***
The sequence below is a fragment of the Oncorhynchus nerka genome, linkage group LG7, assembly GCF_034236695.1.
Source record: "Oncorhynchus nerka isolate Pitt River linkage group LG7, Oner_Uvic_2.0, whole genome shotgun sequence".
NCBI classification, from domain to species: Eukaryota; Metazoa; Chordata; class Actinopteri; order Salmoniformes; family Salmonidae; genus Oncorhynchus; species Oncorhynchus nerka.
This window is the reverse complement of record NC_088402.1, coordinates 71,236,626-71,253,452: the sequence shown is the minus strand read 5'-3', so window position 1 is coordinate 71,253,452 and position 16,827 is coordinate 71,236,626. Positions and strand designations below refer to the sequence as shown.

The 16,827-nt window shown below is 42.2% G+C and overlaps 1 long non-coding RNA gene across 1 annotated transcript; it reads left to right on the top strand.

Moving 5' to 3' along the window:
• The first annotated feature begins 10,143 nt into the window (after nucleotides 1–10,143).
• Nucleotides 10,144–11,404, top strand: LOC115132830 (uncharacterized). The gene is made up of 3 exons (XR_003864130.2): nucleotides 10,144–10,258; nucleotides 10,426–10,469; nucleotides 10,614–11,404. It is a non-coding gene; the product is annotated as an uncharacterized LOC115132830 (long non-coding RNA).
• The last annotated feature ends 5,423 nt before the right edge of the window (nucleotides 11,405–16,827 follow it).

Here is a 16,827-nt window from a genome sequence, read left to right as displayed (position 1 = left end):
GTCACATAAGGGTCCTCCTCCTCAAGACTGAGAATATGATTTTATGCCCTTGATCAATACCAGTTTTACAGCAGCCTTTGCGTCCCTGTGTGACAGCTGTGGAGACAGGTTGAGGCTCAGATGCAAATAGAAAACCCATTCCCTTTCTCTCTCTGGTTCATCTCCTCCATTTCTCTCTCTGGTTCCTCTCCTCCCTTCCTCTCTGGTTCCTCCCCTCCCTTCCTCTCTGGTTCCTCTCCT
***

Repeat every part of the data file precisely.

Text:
The sequence below is a fragment of the Oncorhynchus nerka genome, linkage group LG7, assembly GCF_034236695.1.
Source record: "Oncorhynchus nerka isolate Pitt River linkage group LG7, Oner_Uvic_2.0, whole genome shotgun sequence".
NCBI classification, from domain to species: Eukaryota; Metazoa; Chordata; class Actinopteri; order Salmoniformes; family Salmonidae; genus Oncorhynchus; species Oncorhynchus nerka.
This window is the reverse complement of record NC_088402.1, coordinates 71,236,626-71,253,452: the sequence shown is the minus strand read 5'-3', so window position 1 is coordinate 71,253,452 and position 16,827 is coordinate 71,236,626. Positions and strand designations below refer to the sequence as shown.

The 16,827-nt window shown below is 42.2% G+C and overlaps 1 long non-coding RNA gene across 1 annotated transcript; it reads left to right on the top strand.

Moving 5' to 3' along the window:
• The first annotated feature begins 10,143 nt into the window (after nucleotides 1–10,143).
• Nucleotides 10,144–11,404, top strand: LOC115132830 (uncharacterized). The gene is made up of 3 exons (XR_003864130.2): nucleotides 10,144–10,258; nucleotides 10,426–10,469; nucleotides 10,614–11,404. It is a non-coding gene; the product is annotated as an uncharacterized LOC115132830 (long non-coding RNA).
• The last annotated feature ends 5,423 nt before the right edge of the window (nucleotides 11,405–16,827 follow it).

Here is a 16,827-nt window from a genome sequence, read left to right as displayed (position 1 = left end):
GTCACATAAGGGTCCTCCTCCTCAAGACTGAGAATATGATTTTATGCCCTTGATCAATACCAGTTTTACAGCAGCCTTTGCGTCCCTGTGTGACAGCTGTGGAGACAGGTTGAGGCTCAGATGCAAATAGAAAACCCATTCCCTTTCTCTCTCTGGTTCATCTCCTCCATTTCTCTCTCTGGTTCCTCTCCTCCCTTCCTCTCTGGTTCCTCCCCTCCCTTCCTCTCTGGTTCCTCTCCT